Following the Grenfell Tower fire in 2017, the country was forced to overhaul its building safety regime, which was later found to be inadequate. Many lease-holders of high-rise buildings have faced large costs to fix defects within their fire safety systems. The government has, now, introduced a plan to help these lease-holders recover such costs, in introducing a longer period in which to take legal action.
The government has now published its Building Safety Bill, which changes the way tall buildings are to be designed, constructed and managed. The Bill has introduced the ‘Building Safety Regulator’ to oversee the process, encourage improvement and implement regulations as well as rendering all dutyholders responsible and accountable for a building’s safety during their relevant stage in the building cycle, including the building owner.
Controversy has arisen, however, surrounding the government’s approach to protecting all leaseholders from paying to fix flaws that were not of their making, accumulating criticism even from some of its own party’s MPs. The draft version of the Bill had included a clause that allowed building owners to charge developers for historical building safety costs pre-dating the residents moving in, as confirmed by UK Housing Secretary, Robert Jenrick. Campaigners had labelled this a ‘lawyers’ get-rich-quick scheme’. The Housing, Communities and Local Government Select Committee have recommended that the clause is amended, such that the Bill explicitly excludes such costs from the charge, which the Government has now accepted.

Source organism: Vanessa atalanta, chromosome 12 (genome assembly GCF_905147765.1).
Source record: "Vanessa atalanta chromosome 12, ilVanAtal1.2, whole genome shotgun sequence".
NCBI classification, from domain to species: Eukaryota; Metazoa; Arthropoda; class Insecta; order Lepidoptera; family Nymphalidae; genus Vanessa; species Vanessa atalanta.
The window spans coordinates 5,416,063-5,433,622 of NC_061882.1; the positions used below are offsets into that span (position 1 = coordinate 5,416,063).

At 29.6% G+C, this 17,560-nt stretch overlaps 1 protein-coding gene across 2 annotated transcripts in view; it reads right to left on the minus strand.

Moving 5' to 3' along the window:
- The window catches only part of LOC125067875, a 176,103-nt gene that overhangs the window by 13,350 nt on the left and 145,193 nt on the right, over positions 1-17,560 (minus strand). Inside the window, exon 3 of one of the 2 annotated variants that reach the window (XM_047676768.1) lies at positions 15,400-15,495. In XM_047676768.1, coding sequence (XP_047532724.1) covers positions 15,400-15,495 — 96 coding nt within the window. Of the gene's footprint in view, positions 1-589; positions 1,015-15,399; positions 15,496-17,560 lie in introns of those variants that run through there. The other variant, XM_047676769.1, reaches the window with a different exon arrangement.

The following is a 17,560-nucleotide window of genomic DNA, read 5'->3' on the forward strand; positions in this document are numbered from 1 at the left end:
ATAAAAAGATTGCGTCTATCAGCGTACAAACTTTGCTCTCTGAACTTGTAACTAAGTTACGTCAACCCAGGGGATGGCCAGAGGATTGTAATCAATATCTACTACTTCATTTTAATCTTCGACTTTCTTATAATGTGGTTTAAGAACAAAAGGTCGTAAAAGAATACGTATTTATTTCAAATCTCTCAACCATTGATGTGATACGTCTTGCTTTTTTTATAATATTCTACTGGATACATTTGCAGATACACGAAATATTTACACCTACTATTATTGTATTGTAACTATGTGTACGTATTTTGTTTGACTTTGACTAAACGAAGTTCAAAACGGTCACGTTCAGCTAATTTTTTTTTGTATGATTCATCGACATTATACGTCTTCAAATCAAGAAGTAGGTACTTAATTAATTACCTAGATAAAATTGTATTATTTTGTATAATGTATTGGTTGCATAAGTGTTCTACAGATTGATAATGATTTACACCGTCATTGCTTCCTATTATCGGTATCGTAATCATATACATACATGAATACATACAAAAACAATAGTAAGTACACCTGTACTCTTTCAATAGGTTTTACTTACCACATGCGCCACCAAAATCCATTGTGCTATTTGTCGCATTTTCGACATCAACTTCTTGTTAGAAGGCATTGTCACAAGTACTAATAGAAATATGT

The legislation, introduced on 5 July, will now only allow building owners to use the building safety charge to cover any ongoing costs of the new regulatory regime. Moreover, the legislation places a duty on building owners to explore and exhaust alternative cost recovery routes, before passing costs to leaseholders.
In addition to such amendments, the period of time in which leaseholders can sue developers is more than doubled, taking the claim period from 6 to 15 years; thus allowing the lease-holder of a property built in 2006 to still sue this year. Furthermore, the Bill has been extended to cover refurbishment work rather than merely construction of a dwelling. With more than 2000 high-rise buildings requiring refurbishment to fix fire safety issues, this is a significant amendment.
This Bill has not yet received royal assent, but is expected to do so by 2022.